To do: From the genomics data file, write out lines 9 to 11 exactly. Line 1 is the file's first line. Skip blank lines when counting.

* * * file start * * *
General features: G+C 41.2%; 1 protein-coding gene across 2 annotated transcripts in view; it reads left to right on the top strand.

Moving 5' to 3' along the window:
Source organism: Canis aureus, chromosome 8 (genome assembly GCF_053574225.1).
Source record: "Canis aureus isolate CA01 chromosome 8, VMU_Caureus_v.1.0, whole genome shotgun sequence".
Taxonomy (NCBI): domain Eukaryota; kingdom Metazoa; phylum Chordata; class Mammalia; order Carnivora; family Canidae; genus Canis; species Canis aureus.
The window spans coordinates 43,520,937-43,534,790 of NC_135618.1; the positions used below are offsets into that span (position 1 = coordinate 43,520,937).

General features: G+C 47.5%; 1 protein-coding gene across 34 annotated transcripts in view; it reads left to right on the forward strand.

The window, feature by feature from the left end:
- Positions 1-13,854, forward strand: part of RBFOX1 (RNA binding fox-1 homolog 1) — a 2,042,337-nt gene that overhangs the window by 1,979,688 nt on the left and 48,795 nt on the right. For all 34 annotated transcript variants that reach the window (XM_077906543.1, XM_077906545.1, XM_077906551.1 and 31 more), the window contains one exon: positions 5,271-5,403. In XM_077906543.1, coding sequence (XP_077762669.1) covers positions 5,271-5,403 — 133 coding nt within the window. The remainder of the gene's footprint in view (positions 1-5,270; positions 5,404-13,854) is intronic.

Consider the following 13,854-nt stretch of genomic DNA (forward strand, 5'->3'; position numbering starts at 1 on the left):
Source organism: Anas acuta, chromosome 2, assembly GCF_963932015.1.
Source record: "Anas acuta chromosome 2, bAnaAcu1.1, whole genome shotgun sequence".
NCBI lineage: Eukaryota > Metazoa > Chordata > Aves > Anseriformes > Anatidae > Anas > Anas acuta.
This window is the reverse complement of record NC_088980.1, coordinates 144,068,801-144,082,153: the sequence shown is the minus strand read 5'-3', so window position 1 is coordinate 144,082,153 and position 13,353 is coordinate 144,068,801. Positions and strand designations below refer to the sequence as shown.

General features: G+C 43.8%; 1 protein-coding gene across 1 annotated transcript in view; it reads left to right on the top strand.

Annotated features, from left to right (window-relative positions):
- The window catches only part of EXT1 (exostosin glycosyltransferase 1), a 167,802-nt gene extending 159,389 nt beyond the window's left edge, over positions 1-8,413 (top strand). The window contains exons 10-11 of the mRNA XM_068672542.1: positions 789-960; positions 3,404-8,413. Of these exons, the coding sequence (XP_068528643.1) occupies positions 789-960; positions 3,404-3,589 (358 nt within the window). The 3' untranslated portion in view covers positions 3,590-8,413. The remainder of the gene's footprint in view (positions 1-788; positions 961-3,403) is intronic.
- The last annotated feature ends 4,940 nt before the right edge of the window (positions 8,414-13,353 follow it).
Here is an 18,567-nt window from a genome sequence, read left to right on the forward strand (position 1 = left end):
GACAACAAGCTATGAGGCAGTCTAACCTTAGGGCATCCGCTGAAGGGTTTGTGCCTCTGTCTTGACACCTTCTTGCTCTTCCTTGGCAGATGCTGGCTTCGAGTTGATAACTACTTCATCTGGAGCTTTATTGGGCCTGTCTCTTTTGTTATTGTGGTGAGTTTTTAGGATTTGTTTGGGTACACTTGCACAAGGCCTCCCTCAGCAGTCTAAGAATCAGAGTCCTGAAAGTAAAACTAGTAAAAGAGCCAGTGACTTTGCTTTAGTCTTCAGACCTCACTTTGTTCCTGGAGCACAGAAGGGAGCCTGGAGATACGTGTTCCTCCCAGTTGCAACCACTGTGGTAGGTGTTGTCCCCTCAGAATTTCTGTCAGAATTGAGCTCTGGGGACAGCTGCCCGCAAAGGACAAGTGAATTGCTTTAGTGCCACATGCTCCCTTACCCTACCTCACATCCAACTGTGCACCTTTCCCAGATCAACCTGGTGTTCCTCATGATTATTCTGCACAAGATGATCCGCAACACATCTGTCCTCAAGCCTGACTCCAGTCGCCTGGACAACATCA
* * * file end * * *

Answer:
- Positions 1-13,854, forward strand: part of RBFOX1 (RNA binding fox-1 homolog 1) — a 2,042,337-nt gene that overhangs the window by 1,979,688 nt on the left and 48,795 nt on the right. For all 34 annotated transcript variants that reach the window (XM_077906543.1, XM_077906545.1, XM_077906551.1 and 31 more), the window contains one exon: positions 5,271-5,403. In XM_077906543.1, coding sequence (XP_077762669.1) covers positions 5,271-5,403 — 133 coding nt within the window. The remainder of the gene's footprint in view (positions 1-5,270; positions 5,404-13,854) is intronic.

Consider the following 13,854-nt stretch of genomic DNA (forward strand, 5'->3'; position numbering starts at 1 on the left):
Source organism: Anas acuta, chromosome 2, assembly GCF_963932015.1.